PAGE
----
NovaChem > Industry News > 2018 > R&D confirms cereal fungicides generate hefty profits

R&D confirms cereal fungicides generate hefty profits

Published on 19/11/2018

“Maximising crop yield for your customers by applying a robust fungicide programme is always a good investment, but with the high prices currently available for wheat and barley, it is even more important this year,” says Neil Waddingham, Bayer’s customer marketing manager for arable crops.
“Each season, Bayer invests considerable resources to undertake a large number of fungicide trials throughout New Zealand to monitor the performance of our fungicide range.
“Our targets are the ’Big 6’ yield-hungry arable diseases of wheat, barley and ryegrass seed crops – speckled leaf blotch, leaf
rust and stripe rust in wheat, scald and Ramularia leaf spot in barley and stem rust in ryegrass seed crops. And each year we learn more about fungicide performance in NZ.”
In both wheat and barley, fungicides were highly profitable in 2017, Waddingham says.
Large profits from effective disease control in wheat were conclusively demonstrated in last season’s research and this was no surprise.
“Last year we observed aggressive infections of stripe rust, leaf rust and speckled leaf blotch with each disease dominating a single trial,” explains Roy Stieller, senior development manager for Bayer.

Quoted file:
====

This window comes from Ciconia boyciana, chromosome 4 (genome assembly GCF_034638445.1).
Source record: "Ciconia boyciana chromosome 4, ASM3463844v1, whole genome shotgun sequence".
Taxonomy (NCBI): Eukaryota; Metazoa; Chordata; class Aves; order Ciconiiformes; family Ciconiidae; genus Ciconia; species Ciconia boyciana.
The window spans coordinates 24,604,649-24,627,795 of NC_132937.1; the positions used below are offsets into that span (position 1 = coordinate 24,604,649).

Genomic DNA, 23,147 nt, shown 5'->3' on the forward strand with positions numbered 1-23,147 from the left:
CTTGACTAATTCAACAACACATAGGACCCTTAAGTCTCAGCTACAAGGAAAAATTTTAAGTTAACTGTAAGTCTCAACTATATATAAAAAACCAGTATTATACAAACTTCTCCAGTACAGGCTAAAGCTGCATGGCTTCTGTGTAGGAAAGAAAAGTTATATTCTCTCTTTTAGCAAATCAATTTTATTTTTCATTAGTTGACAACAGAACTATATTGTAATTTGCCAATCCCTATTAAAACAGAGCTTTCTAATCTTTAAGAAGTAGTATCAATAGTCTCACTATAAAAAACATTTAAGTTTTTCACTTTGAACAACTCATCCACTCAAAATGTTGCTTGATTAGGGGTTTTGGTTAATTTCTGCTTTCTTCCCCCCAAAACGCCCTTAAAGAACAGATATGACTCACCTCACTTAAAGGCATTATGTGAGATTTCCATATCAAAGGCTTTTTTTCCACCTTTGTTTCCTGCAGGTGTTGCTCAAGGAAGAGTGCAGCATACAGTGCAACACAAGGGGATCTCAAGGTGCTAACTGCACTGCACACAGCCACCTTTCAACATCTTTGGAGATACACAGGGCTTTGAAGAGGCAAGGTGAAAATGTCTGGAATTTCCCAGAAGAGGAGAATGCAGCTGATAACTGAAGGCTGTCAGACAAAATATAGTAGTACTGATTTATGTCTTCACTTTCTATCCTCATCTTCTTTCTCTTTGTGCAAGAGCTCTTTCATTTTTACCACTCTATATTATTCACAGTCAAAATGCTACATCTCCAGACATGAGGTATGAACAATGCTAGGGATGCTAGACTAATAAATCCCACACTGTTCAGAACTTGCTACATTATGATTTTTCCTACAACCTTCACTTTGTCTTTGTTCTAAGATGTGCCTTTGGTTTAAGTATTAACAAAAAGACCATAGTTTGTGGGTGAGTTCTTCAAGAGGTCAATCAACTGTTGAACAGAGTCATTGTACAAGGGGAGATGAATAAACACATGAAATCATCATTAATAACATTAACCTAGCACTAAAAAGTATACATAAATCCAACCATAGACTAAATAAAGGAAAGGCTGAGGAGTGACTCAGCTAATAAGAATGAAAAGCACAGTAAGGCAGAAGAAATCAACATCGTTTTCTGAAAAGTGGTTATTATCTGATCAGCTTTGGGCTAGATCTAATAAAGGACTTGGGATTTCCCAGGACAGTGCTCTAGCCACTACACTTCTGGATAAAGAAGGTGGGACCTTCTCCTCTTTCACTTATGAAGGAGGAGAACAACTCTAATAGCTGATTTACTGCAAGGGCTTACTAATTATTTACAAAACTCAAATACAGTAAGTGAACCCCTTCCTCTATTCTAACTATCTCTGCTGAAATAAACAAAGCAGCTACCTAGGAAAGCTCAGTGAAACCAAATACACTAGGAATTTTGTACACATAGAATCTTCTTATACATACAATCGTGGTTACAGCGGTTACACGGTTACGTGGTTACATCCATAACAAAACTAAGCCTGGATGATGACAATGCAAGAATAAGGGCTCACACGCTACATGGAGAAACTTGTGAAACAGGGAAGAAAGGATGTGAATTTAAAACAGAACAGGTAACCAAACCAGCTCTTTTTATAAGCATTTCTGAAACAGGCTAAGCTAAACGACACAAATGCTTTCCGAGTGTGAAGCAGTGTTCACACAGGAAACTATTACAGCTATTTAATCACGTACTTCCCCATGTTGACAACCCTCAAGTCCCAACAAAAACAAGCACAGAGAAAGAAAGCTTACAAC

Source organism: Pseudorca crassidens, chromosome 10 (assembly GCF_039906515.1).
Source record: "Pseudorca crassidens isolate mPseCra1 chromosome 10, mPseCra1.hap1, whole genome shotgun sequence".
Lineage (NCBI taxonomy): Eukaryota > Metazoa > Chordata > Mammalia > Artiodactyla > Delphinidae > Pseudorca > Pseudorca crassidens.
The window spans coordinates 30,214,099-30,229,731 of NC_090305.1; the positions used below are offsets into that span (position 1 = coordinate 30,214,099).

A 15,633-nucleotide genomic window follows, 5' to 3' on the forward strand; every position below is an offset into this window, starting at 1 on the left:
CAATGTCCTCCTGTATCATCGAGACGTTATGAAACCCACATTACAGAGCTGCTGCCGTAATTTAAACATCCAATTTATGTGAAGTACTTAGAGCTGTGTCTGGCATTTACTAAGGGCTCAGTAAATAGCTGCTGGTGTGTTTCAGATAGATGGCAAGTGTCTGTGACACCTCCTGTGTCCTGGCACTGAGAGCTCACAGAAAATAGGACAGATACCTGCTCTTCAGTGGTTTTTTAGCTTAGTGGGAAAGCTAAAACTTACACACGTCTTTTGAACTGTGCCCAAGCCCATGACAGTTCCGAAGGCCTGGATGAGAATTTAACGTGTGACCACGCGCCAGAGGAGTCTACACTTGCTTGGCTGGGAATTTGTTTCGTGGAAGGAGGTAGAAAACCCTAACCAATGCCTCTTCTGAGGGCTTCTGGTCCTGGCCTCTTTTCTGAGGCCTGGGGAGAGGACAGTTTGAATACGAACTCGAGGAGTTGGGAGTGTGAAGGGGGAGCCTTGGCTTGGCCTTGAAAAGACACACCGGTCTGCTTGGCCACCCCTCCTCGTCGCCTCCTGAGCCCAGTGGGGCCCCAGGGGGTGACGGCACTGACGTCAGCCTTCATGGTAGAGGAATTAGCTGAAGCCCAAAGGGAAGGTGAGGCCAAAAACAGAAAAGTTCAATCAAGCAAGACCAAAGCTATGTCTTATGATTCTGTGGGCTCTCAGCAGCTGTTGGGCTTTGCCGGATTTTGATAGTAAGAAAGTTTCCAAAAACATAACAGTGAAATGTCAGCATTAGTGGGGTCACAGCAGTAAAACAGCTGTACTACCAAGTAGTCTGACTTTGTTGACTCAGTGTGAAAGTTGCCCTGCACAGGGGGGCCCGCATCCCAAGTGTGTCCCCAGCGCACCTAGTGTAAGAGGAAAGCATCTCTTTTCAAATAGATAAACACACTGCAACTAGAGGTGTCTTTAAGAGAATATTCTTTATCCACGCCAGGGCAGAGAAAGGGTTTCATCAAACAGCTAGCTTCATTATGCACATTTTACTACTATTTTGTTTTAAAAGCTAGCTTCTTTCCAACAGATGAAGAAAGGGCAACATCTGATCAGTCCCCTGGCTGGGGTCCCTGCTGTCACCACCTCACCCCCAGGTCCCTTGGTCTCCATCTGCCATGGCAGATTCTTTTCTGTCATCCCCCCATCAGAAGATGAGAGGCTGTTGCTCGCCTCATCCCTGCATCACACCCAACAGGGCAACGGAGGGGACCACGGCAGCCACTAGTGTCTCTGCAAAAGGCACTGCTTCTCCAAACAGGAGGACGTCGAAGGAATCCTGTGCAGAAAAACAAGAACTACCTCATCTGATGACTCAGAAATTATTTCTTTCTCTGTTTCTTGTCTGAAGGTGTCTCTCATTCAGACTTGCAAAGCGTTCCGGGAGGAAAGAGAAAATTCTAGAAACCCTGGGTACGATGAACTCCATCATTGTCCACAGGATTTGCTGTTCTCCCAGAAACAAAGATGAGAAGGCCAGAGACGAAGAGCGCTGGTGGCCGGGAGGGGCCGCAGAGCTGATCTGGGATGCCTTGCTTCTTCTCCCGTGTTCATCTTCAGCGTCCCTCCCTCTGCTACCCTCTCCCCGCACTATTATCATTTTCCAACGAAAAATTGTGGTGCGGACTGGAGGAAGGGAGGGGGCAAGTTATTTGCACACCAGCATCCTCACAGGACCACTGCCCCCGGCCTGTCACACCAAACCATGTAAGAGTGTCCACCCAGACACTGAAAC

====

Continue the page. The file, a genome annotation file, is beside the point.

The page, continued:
“This allowed us to see the profit from controlling each disease. What we found was that for all diseases, the profit achieved was impressive. Controlling speckled leaf blotch gave a profit of $615 per ha; leaf rust $1315 per ha and stripe rust $1390 per ha.”
In all case, the fungicide programme used was a DMI fungicide at GS32 (T1), and then an application of Aviator Xpro at both
GS39 and GS65 (T2 and T3).
(To calculate the profit achieved, a wheat price of $400 per tonne and average on-farm fungicide prices were used.)
It was a very similar story for barley but in this case the trials illustrated the profitability of applying increasing robust programmes, rather than the response of a particular disease.
While the standard GS32 (T1) and GS39 (T2) fungicide programme was very profitable, using additional fungicides at GS30 and GS60 increased the profit achieved considerably, with a four spray fungicide programme utilising Delaro and Aviator Xpro giving a profit of $683 per ha.
What is the best way of achieving these impressive returns?
“The most important factor is fungicide timing. For both wheat and barley, once you apply your first fungicide, maintain a spray interval of 25-28 days for the rest of your fungicide programme,” Waddingham says.
For wheat, the most important application is GS39, flag leaf emergence, and this is when Aviator Xpro should be applied.
This year, as crops are at significant threat from speckled leaf blotch, Bayer recommends also applying Aviator Xpro at GS32.

This programme can then be finished with Prosaro plus a strobilurin fungicide at GS65.
For barley, Bayer recommends applying Delaro at both GS30 and GS32 followed by Aviator Xpro at flag leaf emergence. This ensures the lower leaves, responsible for much of a barley crops' yield, are fully protected and that the impact of Ramularia leaf spot after ear emergence is minimised.
For more information about arable diseases and available control options visit www.arablefungicides.

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